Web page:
Bio. Offer us a short, snappy (not-copied-from-your-website or any publication), fun biography. Who are you?
I am a photographer but also a writer and sometimes I work with motion and sound. Occasionally, I find myself on a team who makes 360 VR short films in a stills-assistant-director-type role. I live way down here in Melbourne, Australia, and aside from an ongoing project in Turkey, have worked mainly in the Asia-Pacific region on storytelling projects for NGOs; lately, though, I’ve been attempting to stay a little closer to home and work on independent projects in Australia.
Beginning. Do you remember the first time you picked up a camera? The first picture you took? Tell us a story about your beginning.
Two things come to mind.
I had a little Olympus point-and-shoot in my early teens and remember dropping off the film at the local pharmacy to get developed after a school trip to Australia’s lovely but little-known capital city, Canberra. The trip was a big deal at the time and I clearly remember the deflating feeling of having captured so many memories but with such underwhelming results when the film came back. Killer disappointment. Eventually I ended up working at the pharmacy putting hundreds of rolls of film through the same machine.
I first properly got into photography when I was 16. My family moved to Ontario, Canada, for a year on an exchange program and I went to a school that had a far more comprehensive arts program than the little school I went to in rural Australia. I’d love to tell a story of being naturally drawn to photography, but, in reality, the boy I had a crush on took the photography class, so obviously I signed up, too, along with two others who quickly became dear friends. For a year we learned how to use a SLR camera, roll and develop our own film, and make prints in the dark room. That’s when I got hooked— even then it took me ten or so years to consider photography as a career rather than a hobby.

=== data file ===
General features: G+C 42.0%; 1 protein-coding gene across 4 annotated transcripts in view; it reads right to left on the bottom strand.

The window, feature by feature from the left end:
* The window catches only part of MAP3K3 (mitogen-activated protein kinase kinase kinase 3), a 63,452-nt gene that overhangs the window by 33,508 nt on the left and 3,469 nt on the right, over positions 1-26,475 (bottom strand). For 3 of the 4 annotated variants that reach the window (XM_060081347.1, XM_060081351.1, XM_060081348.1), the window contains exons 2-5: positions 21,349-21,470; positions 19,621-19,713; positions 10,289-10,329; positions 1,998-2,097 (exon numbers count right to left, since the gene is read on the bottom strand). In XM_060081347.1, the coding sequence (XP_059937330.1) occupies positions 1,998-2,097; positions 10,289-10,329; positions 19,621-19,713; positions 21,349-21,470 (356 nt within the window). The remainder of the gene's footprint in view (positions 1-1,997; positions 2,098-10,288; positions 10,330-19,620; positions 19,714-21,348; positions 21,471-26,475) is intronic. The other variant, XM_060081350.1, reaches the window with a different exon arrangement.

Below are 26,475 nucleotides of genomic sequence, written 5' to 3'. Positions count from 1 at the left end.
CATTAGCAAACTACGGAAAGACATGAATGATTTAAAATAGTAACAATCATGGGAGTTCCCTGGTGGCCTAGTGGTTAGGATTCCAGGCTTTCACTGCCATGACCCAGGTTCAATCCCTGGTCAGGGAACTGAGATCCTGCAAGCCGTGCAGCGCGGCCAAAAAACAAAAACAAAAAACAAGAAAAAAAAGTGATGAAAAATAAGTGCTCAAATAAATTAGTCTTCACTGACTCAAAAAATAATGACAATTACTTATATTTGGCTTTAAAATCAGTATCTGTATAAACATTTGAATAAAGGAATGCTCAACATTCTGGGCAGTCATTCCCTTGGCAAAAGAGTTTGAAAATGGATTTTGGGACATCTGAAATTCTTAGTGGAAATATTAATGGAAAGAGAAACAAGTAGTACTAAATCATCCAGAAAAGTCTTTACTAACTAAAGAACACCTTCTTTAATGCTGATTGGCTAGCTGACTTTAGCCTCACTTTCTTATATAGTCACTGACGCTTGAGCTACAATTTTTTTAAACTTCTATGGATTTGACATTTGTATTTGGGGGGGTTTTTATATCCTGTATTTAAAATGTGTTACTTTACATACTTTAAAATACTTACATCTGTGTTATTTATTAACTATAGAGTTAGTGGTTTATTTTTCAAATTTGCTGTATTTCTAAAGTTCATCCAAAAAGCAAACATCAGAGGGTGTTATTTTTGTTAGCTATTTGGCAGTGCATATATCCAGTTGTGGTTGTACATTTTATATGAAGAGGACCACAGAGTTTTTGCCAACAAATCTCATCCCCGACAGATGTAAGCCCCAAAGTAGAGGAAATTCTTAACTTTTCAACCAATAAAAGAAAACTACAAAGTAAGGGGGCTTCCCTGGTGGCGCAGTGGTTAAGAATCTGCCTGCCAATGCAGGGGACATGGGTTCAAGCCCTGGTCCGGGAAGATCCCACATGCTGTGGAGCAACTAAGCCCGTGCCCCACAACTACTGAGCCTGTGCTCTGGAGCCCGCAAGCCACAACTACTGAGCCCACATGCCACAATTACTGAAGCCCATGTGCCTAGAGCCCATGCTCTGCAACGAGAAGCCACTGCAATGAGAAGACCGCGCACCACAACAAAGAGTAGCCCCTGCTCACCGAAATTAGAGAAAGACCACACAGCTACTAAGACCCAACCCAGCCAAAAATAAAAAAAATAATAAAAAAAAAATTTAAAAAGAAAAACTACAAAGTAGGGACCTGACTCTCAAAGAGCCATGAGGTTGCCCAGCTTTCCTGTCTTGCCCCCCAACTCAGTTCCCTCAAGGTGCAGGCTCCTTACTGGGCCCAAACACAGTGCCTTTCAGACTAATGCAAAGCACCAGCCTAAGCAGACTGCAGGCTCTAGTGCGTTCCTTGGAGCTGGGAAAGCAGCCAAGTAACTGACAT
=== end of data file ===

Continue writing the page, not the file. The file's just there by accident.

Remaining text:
Becoming. Can you identify when you first started calling yourself a photographer —when you felt comfortable naming yourself as such? How did you morph from someone who takes pictures to “photographer”?
I can remember sitting around a table with a bunch of close photographer friends in 2015, discussing this very question. We were in Calcutta participating in a wonderful and inspiring workshop with writer Aveek Sen at The Lighthouse. He asked us: what gets in the way of calling ourselves photographers or artists? There started a long discussion around fear, mostly, and the thought processes that derail us or hinder our journey in becoming who we want or need to be. For me, calling myself a photographer felt very inauthentic in those first years after graduating I felt riddled with insecurities about my skills and wasn’t certain I had the right to use the word. I remember writing on my notebook—BE the photographer, a reminder to myself to live this vision that I had, to embody the word in my daily thoughts and actions until it felt real. Eventually, it did. With recognition and client work, the term started to fit, like I'd worn it in and tested it out until it felt a part of me. Now it's a source of pride and accomplishment that I had the courage to make it happen.